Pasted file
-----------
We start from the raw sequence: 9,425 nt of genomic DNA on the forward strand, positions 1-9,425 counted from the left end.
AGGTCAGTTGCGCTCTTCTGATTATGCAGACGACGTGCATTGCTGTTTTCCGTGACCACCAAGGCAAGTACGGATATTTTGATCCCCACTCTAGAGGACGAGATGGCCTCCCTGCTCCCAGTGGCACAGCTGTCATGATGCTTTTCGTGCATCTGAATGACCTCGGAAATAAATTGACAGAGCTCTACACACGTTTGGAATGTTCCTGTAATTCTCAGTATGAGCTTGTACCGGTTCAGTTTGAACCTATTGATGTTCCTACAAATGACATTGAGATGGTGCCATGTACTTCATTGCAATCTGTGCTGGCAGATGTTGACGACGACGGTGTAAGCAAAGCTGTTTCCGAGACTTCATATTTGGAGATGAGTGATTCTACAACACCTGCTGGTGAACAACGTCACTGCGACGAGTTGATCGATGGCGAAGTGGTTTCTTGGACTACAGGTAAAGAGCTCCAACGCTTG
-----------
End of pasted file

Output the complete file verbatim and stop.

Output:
We start from the raw sequence: 9,425 nt of genomic DNA on the forward strand, positions 1-9,425 counted from the left end.
AGGTCAGTTGCGCTCTTCTGATTATGCAGACGACGTGCATTGCTGTTTTCCGTGACCACCAAGGCAAGTACGGATATTTTGATCCCCACTCTAGAGGACGAGATGGCCTCCCTGCTCCCAGTGGCACAGCTGTCATGATGCTTTTCGTGCATCTGAATGACCTCGGAAATAAATTGACAGAGCTCTACACACGTTTGGAATGTTCCTGTAATTCTCAGTATGAGCTTGTACCGGTTCAGTTTGAACCTATTGATGTTCCTACAAATGACATTGAGATGGTGCCATGTACTTCATTGCAATCTGTGCTGGCAGATGTTGACGACGACGGTGTAAGCAAAGCTGTTTCCGAGACTTCATATTTGGAGATGAGTGATTCTACAACACCTGCTGGTGAACAACGTCACTGCGACGAGTTGATCGATGGCGAAGTGGTTTCTTGGACTACAGGTAAAGAGCTCCAACGCTTG